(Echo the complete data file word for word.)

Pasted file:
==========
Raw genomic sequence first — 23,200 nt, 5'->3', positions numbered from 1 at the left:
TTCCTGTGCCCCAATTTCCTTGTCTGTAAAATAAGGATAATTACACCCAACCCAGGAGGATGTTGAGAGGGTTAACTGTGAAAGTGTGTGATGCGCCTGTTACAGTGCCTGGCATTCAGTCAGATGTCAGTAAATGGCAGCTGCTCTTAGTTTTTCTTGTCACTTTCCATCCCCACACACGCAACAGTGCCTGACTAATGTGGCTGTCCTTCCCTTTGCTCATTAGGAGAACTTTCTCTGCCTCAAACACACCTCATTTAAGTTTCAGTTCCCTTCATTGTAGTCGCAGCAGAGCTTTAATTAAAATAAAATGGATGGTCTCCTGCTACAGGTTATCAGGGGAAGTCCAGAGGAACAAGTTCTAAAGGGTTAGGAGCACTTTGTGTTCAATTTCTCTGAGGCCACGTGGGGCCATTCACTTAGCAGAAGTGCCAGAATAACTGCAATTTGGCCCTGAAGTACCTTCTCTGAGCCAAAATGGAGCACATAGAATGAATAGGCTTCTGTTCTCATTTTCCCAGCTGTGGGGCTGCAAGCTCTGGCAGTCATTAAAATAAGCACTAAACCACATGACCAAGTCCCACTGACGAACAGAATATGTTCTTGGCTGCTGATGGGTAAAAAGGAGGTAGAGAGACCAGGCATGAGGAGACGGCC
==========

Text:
Raw genomic sequence first — 23,200 nt, 5'->3', positions numbered from 1 at the left:
TTCCTGTGCCCCAATTTCCTTGTCTGTAAAATAAGGATAATTACACCCAACCCAGGAGGATGTTGAGAGGGTTAACTGTGAAAGTGTGTGATGCGCCTGTTACAGTGCCTGGCATTCAGTCAGATGTCAGTAAATGGCAGCTGCTCTTAGTTTTTCTTGTCACTTTCCATCCCCACACACGCAACAGTGCCTGACTAATGTGGCTGTCCTTCCCTTTGCTCATTAGGAGAACTTTCTCTGCCTCAAACACACCTCATTTAAGTTTCAGTTCCCTTCATTGTAGTCGCAGCAGAGCTTTAATTAAAATAAAATGGATGGTCTCCTGCTACAGGTTATCAGGGGAAGTCCAGAGGAACAAGTTCTAAAGGGTTAGGAGCACTTTGTGTTCAATTTCTCTGAGGCCACGTGGGGCCATTCACTTAGCAGAAGTGCCAGAATAACTGCAATTTGGCCCTGAAGTACCTTCTCTGAGCCAAAATGGAGCACATAGAATGAATAGGCTTCTGTTCTCATTTTCCCAGCTGTGGGGCTGCAAGCTCTGGCAGTCATTAAAATAAGCACTAAACCACATGACCAAGTCCCACTGACGAACAGAATATGTTCTTGGCTGCTGATGGGTAAAAAGGAGGTAGAGAGACCAGGCATGAGGAGACGGCC